When kids get severely out of control in class, some schools place the students in a "seclusion cell." It's sort of a "time-out" room where kids can calm down without posing a risk to themselves or others. A measure moving through the Oregon legislature would ban the use of the starkest version of these cells. But some mental health advocates say the bill doesn't go far enough. Salem Correspondent Chris Lehman reports.
Few people can captivate a legislative hearing like Jared Harrison. The soft-spoken seventh grader from Eugene has ADHD. He kept members of the House Education Committee transfixed as he described what it was like to be put in a seclusion room. It's something Jared says happened to him on a regular basis when he was younger.
Harrison: "I thought that that was school. I didn't know any better. I thought that that was the normal thing, that's how everybody was treated. But still, in the back of my head, I didn't think that was right."
Harrison came to this committee at the invitation of its chair, Democrat Sara Gelser.
Gelser: "When you went into the seclusion room, when you were—and you used the phrase thrashing about—did going into the seclusion room help you feel more calm?
Harrison: "Of course not. I mean, when you have two adults dragging you into a room, and locking the door behind you, and you're just a little kid and you don't know what's going on, you're not going to be calm."
The use of seclusion rooms in schools is strictly regulated in Oregon. And Gelser wants to tighten the rules on what kind of seclusion cells could be used. Her bill would ban freestanding seclusion units, which some opponents say are akin to putting a child into a box. Some mental health experts say that what the room looks like is beside the point. Caroline Fisher is the head of child psychiatry at Good Samaritan Medical Center in Corvallis. She says the experience can be traumatic to a child already facing mental health issues.
Fisher: "I don't want to say that there's no situation where seclusion is acceptable, but I have to say that the little seclusion room, whether it's a free-standing cell or a slightly larger kind-of built-in seclusion room, the experience is a bad one most of the time."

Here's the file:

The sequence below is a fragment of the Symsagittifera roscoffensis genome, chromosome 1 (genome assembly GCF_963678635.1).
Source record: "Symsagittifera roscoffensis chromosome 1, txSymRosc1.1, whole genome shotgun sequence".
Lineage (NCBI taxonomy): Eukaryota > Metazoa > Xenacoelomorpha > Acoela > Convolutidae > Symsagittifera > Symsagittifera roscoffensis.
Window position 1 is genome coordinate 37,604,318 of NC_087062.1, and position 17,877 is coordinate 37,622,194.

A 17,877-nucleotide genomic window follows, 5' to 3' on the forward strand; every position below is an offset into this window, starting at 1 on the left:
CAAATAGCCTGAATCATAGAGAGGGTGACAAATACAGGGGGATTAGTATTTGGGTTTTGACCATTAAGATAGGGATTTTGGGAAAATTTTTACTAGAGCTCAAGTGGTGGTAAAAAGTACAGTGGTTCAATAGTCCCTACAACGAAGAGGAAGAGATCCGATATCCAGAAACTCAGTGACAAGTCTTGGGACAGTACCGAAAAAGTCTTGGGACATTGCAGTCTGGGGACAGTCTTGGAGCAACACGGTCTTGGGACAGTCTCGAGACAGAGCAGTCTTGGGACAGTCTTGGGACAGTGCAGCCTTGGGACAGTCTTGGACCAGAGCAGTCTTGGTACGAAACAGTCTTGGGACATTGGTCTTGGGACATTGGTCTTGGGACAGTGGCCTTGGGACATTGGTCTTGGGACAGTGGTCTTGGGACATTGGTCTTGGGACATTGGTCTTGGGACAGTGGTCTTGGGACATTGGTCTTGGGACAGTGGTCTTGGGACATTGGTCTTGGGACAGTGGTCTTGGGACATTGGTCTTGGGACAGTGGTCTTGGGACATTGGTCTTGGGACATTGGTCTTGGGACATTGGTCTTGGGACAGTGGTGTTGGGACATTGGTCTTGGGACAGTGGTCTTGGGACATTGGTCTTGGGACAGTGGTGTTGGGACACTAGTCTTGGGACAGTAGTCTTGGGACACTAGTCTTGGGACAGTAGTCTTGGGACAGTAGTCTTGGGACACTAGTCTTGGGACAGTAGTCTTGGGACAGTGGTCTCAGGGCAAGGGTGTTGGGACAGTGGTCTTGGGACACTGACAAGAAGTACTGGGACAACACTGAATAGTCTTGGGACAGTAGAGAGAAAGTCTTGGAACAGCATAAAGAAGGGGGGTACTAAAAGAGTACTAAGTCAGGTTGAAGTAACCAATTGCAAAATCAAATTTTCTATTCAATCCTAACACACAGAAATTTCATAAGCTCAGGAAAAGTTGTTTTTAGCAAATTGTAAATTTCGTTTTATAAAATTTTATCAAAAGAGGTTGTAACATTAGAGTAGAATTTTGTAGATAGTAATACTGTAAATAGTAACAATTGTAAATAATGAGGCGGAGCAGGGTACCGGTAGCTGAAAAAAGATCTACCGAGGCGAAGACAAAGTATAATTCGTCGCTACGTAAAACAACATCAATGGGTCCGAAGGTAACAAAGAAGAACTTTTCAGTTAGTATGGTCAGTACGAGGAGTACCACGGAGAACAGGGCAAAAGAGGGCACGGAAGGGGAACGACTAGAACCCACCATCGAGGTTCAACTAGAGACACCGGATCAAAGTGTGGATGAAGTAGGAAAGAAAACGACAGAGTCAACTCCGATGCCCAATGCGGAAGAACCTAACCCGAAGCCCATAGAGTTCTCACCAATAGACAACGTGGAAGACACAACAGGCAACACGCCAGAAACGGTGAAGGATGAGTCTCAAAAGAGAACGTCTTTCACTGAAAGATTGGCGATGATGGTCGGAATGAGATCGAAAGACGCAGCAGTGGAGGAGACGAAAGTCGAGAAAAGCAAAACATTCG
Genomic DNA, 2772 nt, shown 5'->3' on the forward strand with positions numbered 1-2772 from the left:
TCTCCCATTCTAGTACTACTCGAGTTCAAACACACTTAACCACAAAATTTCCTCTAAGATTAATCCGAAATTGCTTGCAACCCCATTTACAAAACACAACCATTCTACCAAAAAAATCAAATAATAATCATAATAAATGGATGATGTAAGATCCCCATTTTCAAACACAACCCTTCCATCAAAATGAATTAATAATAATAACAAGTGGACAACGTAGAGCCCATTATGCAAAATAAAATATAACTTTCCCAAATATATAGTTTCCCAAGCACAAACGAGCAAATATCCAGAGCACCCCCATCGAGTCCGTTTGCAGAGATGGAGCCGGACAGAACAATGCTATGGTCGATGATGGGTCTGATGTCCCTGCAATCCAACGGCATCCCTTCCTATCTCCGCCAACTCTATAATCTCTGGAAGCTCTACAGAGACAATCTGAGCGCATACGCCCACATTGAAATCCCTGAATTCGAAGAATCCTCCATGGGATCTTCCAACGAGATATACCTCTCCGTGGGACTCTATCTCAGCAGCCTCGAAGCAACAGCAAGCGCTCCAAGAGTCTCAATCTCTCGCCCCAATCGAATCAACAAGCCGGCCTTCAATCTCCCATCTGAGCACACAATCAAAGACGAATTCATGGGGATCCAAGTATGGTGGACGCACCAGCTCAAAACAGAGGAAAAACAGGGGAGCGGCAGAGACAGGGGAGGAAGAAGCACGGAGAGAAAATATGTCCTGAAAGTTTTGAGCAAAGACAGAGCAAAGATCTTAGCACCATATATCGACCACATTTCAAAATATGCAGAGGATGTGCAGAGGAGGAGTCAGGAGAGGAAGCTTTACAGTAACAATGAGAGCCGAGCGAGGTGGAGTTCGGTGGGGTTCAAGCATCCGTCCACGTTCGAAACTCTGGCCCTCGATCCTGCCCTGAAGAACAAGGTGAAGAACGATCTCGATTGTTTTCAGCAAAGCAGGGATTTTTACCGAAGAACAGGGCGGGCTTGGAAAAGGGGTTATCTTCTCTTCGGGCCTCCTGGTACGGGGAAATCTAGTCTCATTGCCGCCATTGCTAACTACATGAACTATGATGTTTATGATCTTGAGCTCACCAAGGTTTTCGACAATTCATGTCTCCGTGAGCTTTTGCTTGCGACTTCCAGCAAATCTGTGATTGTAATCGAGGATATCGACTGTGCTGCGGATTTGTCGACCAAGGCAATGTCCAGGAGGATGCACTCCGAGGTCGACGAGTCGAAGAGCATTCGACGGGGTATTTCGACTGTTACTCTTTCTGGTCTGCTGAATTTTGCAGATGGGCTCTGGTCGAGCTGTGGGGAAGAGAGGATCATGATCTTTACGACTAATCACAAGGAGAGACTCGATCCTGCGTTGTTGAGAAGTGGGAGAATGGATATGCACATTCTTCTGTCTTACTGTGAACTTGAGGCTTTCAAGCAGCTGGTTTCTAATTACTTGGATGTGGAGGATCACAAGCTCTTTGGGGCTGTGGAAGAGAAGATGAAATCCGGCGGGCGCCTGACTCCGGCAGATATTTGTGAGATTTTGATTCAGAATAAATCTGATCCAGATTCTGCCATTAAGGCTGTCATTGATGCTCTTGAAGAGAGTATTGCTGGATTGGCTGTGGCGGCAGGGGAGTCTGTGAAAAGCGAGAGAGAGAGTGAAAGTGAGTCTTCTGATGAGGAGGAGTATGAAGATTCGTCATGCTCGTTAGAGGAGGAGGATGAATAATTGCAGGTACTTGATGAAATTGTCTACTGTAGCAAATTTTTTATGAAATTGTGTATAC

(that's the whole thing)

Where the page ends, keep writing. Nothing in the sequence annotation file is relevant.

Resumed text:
But it's not clear whether any of the freestanding seclusion units that would be banned under the measure are actually used in Oregon. No one in the education community I spoke with seemed to think so. Committee Chair Gelser told me she saw one in a Portland elementary school. I went to check it out myself. It's at Pioneer School, which serves students with severe behavioral and mental health issues.
Lehman: "So, I am standing inside the seclusion cell at Pioneer School. There is a window that I can look outside. The room is wide enough that I can barely touch both walls if I spread my arms completely out."
Pioneer School administrator Mike LaFramboise says the rooms are used once or twice a week, but only as a last resort.
LaFramboise: "If a student were to continue to hit, kick, bite or spit, and we've had to put our hands on them for a long period of time, and it's looking like that isn't going to calm itself back down, we will use a seclusion room."
The seclusion rooms at Pioneer are smaller rooms located inside of a larger room. It’s not entirely clear whether these would actually be banned under the proposed legislation. Either way, LaFramboise says isolation is a necessary—and in some cases, preferred—tool... especially for students with a history of physical and sexual abuse.
LaFramboise: "The chance of them actually calming down with an adult physically restraining them is pretty small. And it's fairly traumatizing to them. So in that case the seclusion rooms are used a little sooner than we would with a different student."
And some special education administrators say if the rooms were removed altogether, it would mean they simply couldn’t serve some of the most challenging students. Danielle Sheldrake is director of Special Education in the Beaverton School District.
Sheldrake: "I don't want to send students to outside placements or home-school them because they can't be safe at school."
Sheldrake had opposed the seclusion bill but now says it wouldn’t apply to any of the 18 seclusion rooms in the Beaverton district.
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